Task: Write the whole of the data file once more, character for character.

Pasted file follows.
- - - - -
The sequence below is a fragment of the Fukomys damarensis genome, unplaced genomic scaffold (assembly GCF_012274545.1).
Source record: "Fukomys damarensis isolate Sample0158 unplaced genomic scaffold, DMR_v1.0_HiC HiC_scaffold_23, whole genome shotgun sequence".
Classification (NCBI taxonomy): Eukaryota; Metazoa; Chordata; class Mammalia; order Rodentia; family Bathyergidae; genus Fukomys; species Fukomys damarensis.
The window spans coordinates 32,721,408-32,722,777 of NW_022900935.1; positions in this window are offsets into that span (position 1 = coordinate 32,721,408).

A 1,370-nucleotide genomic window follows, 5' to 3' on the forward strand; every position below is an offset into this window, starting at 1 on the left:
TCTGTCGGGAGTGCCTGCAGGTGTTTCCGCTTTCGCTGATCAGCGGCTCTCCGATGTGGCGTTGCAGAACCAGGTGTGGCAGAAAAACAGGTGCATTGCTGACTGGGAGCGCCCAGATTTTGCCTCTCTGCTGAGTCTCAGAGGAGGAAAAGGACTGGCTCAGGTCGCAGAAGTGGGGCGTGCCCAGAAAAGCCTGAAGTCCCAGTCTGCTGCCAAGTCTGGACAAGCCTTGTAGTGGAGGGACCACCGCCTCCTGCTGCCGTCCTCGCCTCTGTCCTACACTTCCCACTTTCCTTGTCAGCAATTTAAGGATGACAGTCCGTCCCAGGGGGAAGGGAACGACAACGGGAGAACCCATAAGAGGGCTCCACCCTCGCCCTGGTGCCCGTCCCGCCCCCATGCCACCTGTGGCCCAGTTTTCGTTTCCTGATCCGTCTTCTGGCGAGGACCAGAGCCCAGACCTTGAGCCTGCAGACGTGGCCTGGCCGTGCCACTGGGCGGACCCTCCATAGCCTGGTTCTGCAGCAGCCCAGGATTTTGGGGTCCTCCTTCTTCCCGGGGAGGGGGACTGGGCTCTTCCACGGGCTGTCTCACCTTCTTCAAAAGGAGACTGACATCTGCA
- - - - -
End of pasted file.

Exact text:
The sequence below is a fragment of the Fukomys damarensis genome, unplaced genomic scaffold (assembly GCF_012274545.1).
Source record: "Fukomys damarensis isolate Sample0158 unplaced genomic scaffold, DMR_v1.0_HiC HiC_scaffold_23, whole genome shotgun sequence".
Classification (NCBI taxonomy): Eukaryota; Metazoa; Chordata; class Mammalia; order Rodentia; family Bathyergidae; genus Fukomys; species Fukomys damarensis.
The window spans coordinates 32,721,408-32,722,777 of NW_022900935.1; positions in this window are offsets into that span (position 1 = coordinate 32,721,408).

A 1,370-nucleotide genomic window follows, 5' to 3' on the forward strand; every position below is an offset into this window, starting at 1 on the left:
TCTGTCGGGAGTGCCTGCAGGTGTTTCCGCTTTCGCTGATCAGCGGCTCTCCGATGTGGCGTTGCAGAACCAGGTGTGGCAGAAAAACAGGTGCATTGCTGACTGGGAGCGCCCAGATTTTGCCTCTCTGCTGAGTCTCAGAGGAGGAAAAGGACTGGCTCAGGTCGCAGAAGTGGGGCGTGCCCAGAAAAGCCTGAAGTCCCAGTCTGCTGCCAAGTCTGGACAAGCCTTGTAGTGGAGGGACCACCGCCTCCTGCTGCCGTCCTCGCCTCTGTCCTACACTTCCCACTTTCCTTGTCAGCAATTTAAGGATGACAGTCCGTCCCAGGGGGAAGGGAACGACAACGGGAGAACCCATAAGAGGGCTCCACCCTCGCCCTGGTGCCCGTCCCGCCCCCATGCCACCTGTGGCCCAGTTTTCGTTTCCTGATCCGTCTTCTGGCGAGGACCAGAGCCCAGACCTTGAGCCTGCAGACGTGGCCTGGCCGTGCCACTGGGCGGACCCTCCATAGCCTGGTTCTGCAGCAGCCCAGGATTTTGGGGTCCTCCTTCTTCCCGGGGAGGGGGACTGGGCTCTTCCACGGGCTGTCTCACCTTCTTCAAAAGGAGACTGACATCTGCA